Ours definitely holds promise: Apart from some significant personal events, 2017 is also the 100th anniversary of Finnish independence. Hooray! I’m so thrilled to be alive when a big anniversary like this rolls around. And, coincidentally, Worldcon 75 will be in Helsinki August 9-13, 2017. Not yet sure what kind of a trip we could manage, but it sure would be fantastic to go. Might we see you there?
The anthology Hidden Youth, with Erik’s story “How I Saved Athens from the Stone Monsters”, is expeced in November. We don’t know exactly when yet, but we know that the file has been sent to the printer. It’s very exciting—almost there!
I rounded up some of the artwork commissioned for the collection, but first here’s my headcanon picture for “Stone Monsters.”
In the beginning of “Stone Monsters,” there’s a scene where Mnestra, one of the protagonists who works as a flute girl, uses her veil to try and attract customers. I don’t think it was Erik’s intention, but the scene immediately brought to my mind this amazing, dynamic Greek statue we’d seen years ago at The Met:
When thinking about “Stone Monsters,” this is the image that I connect with the story. Unfortunately the dancer’s veil is drawn so close that we can’t see her face. That’s where the Hidden Youth artists come to the rescue. I just happened to see this sneak peek by Paula Arwen Owen of her papercut illustration for “Stone Monsters” on Twitter:
That’s eggplant and egg, all right, with a herma in the background. 🙂 Love it!
Then I was curious and went looking for Hidden Youth art. Others have also posted glimpses of their work in progress. For example, Ellen Million:
Monday is when I write, from a historian’s perspective, about some interesting or useful tidbit for writers, especially writers of genre fiction. I’m doing that again today, but from a different angle. Today I want to talk about representation, specifically the representation of people who are not straight white cis men in books, television, movies, games, and other media.
First things first: I’m a straight white cis man with no significant mental or physical challenges. I am a native-born citizen of the country in which I live and a native speaker of its majority language. I am financially secure and socially comfortable. I am not, as far as I know, heir to any titles of nobility, but other than that, if a privilege exists in the world, I’ve probably got it.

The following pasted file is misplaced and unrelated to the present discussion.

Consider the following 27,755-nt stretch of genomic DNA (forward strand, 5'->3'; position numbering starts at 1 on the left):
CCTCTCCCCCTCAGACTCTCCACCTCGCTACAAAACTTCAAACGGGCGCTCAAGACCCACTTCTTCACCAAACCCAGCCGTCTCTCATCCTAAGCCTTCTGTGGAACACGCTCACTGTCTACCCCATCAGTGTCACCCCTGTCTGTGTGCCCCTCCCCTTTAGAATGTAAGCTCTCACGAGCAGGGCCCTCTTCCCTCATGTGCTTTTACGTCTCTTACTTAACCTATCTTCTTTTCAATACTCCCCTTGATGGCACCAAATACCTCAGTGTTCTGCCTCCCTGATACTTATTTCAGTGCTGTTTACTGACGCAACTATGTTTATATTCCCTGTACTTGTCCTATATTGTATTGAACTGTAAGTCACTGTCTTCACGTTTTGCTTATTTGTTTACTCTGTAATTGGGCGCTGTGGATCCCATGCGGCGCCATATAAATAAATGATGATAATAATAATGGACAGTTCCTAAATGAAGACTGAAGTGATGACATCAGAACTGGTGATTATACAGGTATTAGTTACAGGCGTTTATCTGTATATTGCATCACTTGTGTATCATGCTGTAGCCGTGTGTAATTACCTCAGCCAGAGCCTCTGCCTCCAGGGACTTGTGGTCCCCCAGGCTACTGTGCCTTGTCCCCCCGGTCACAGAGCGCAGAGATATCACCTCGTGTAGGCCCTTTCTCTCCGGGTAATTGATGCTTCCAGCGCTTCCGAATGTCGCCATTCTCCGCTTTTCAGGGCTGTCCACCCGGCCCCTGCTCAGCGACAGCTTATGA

Yeah. I’m about to talk about representation. If anyone wants to get off this ride, now’s the time.
When creators and fans talk about adding representation to popular media, the refrain from people who look like me is often: “Why do we have to have X in this story? What do you mean you can’t identify with the characters? Why can’t all you Xes identify with people who aren’t exactly like yourselves?”
I understand where this response comes from. There are white guys all over the place in popular media, but I’ve never identified with a character just because he was a white guy. There are so many of them that I couldn’t identify with them all if I wanted to. When I look at a character and think Hey! That’s me! it comes from traits other than outward identities. Here are some of the characters I’ve felt connected to over the years:
They’re not all the same gender, race, age, or even species as I am. Two of them are members of a religious order, and I’m not religious at all. Most of them don’t even (fictionally) live in this century.
What can we learn from this collection? (Other than that I have a thing for Vulcans and a rather inflated sense of my ability to dole out wise advice to young ‘uns.) That representation is an aspect of privilege even when you’re not being represented. Having white guys all over the place frees me to look at the characters in my media and identify with them not based on the outward categories they fall into but because they’re thoughtful, introverted, curious, even-tempered, and passionate about knowledge.